A POWERFUL RIGHTS AND TITLE TOOL
During a four-day Indigenous mapping workshop at the University of Victoria, representatives from over 100 aboriginal organizations shared stories and ideas about using Google technology in their territories. Combining old and new knowledge, First Nation groups are creating territory maps, doing environmental monitoring and charting traditional place names.
Anthropology professor Brian Thom, who co-organized the workshop, said that the maps lend a powerful voice and knowledge set for nations fighting against, or looking at, development.
“These maps are powerful and really become a common language that focuses our minds and gets us thinking about the potential impacts of developments on the exercise of aboriginal title and rights,” he said.
“Part of what’s really exciting is that indigenous communities have been really taking a leadership role in investing in their communities to build, in-house, the capacity to do this research themselves and manage the map data and present it. There’s a real critical mass of First Nations who are leaders in these projects.”
Stz’uminus First Nation, for example, has recently been mapping traditional place names, a project that has allowed elders and youth to collaborate and learn from one other.
“The youth are out talking to the elders about these important places and they live the importance of these areas through mapping,” Thom said.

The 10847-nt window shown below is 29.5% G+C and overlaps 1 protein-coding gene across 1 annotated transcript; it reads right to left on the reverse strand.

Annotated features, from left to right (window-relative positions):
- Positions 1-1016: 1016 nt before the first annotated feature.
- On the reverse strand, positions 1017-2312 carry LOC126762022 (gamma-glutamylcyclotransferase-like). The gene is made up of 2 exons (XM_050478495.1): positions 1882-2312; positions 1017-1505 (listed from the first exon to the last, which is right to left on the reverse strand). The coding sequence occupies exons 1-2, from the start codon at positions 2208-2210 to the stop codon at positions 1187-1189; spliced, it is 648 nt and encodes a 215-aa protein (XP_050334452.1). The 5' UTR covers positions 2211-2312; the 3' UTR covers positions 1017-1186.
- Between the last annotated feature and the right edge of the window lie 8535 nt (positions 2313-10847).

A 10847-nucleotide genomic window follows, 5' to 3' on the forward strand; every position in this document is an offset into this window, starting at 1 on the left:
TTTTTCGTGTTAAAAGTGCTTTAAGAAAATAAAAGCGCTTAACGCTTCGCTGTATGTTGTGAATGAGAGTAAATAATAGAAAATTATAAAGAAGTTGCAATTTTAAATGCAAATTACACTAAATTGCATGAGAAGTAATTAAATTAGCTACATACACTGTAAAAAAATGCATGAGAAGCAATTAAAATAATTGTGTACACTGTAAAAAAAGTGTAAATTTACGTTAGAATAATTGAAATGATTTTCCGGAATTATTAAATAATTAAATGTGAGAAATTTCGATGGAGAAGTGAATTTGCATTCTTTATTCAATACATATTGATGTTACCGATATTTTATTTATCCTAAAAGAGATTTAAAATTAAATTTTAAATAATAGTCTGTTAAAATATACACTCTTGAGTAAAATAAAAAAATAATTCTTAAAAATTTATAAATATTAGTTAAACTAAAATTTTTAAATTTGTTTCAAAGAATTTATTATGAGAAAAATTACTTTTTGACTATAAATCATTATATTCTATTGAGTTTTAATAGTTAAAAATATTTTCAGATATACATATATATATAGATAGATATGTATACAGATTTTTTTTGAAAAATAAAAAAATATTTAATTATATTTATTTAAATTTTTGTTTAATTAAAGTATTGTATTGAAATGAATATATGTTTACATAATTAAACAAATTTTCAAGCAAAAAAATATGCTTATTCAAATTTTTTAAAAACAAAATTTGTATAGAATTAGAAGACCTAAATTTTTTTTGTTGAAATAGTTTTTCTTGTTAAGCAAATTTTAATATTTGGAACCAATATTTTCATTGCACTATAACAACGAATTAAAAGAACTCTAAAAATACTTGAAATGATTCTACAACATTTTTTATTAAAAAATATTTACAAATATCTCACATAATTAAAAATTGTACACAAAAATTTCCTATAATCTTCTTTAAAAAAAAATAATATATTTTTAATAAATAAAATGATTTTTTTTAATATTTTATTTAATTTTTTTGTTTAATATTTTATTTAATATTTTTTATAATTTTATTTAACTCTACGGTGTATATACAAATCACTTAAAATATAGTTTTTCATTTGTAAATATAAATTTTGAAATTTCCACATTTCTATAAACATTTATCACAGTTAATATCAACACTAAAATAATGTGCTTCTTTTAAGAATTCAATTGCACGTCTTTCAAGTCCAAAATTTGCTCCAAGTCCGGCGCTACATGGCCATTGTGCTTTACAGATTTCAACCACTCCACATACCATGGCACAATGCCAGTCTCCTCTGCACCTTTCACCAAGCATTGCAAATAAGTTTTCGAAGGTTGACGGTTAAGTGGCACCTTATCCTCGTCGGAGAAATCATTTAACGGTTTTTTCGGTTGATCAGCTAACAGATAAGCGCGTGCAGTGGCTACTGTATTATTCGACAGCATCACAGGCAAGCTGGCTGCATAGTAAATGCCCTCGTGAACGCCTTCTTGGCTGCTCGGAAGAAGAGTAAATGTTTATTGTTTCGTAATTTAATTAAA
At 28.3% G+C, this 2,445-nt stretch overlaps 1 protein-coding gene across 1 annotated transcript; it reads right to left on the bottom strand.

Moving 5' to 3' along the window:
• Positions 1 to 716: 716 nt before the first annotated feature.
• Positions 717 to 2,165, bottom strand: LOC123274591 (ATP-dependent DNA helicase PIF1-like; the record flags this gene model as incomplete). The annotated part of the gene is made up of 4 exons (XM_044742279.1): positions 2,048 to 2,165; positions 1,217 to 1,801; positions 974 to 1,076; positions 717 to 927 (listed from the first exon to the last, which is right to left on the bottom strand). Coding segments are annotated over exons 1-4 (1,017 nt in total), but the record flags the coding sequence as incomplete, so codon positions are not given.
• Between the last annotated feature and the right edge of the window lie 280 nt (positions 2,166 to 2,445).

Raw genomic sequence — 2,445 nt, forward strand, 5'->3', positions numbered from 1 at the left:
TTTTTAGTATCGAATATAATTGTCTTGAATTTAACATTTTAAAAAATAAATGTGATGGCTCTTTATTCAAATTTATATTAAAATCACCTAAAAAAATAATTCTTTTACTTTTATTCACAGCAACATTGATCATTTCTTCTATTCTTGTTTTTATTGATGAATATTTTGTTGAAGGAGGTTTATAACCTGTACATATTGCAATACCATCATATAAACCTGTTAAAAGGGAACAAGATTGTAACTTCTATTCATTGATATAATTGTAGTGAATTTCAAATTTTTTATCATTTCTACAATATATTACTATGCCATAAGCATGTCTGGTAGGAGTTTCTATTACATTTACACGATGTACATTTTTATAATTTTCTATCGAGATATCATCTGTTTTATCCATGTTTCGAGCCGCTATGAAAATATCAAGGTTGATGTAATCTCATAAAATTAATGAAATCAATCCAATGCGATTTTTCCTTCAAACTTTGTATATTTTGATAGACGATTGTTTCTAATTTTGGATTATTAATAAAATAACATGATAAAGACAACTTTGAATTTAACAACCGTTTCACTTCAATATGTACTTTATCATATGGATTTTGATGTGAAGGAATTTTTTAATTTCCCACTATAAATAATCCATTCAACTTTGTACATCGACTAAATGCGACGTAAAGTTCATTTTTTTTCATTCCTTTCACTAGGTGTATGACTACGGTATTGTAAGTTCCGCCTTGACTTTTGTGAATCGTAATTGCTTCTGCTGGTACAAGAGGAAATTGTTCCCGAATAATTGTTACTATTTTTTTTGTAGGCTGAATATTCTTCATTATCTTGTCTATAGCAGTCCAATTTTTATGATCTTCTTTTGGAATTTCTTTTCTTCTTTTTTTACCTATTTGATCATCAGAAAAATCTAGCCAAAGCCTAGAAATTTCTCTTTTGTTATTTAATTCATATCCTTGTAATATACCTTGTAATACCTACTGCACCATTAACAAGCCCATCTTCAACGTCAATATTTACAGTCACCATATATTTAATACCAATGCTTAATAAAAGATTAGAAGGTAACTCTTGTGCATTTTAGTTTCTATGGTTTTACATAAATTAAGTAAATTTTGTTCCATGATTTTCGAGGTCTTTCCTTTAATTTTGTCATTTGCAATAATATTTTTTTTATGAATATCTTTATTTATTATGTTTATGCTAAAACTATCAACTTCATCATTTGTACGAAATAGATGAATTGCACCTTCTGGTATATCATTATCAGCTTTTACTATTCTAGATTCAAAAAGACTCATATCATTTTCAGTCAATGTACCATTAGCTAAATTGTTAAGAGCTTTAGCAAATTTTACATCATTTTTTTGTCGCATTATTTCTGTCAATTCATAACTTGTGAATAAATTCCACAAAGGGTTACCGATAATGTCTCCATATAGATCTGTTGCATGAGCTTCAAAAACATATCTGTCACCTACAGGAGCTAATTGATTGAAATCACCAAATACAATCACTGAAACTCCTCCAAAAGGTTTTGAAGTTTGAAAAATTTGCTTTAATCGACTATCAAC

“These maps are such a powerful way to assert, you know, this is our territory. I think the nations who have made these efforts of documentation will really see the benefit of being able to speak with a powerful voice. I think the other benefit is really the engagement of the youth.”
Pano Skrivanos, the protocol and agreement co-ordinator at Tsleil-Waututh First Nation, added that “knowledge is power.”
First Nations across Canada are looking to Google Earth tools as a way to assert their title and rights, creating what an expert calls a “critical mass”.
Skrivanos worked with a team to compile almost 700 place names within Tsleil-Waututh’s territory and has often been able to use the information when it comes to the nation’s fight against big oil in its territory.
“The more information that you know about a given place, it’s only going to help you,” he said.
“I can use the pipeline as an example. Trans-Mountain wants to twin their existing pipeline, so we did some analysis on the areas that would be impacted by that pipeline and right away you can see (from the maps) that those areas are important.”
Tsleil-Waututh has also mapped historical travel routes, among other projects.
During the UVic conference, Skrivanos was one of many presenters who also did ‘deep dives’ into Google Earth technology with Google engineers to learn specifics of more complicated controls.
Thom said that nations can get involved in mapping by accessing training toolkits through UVic’s ethnographic mapping lab, or by going through consulting firms.
“But there are many nations that have been doing these projects since the mid-‘90s,” he said.
“Some might be in storage somewhere. I would really encourage people to see the value of those old tapes and maps and bring them into computer systems where people can use them.
“Bring them into Google Earth, bring them into the hands of the people who help make decisions. Because this kind of mapping can really empower First Nations governments.”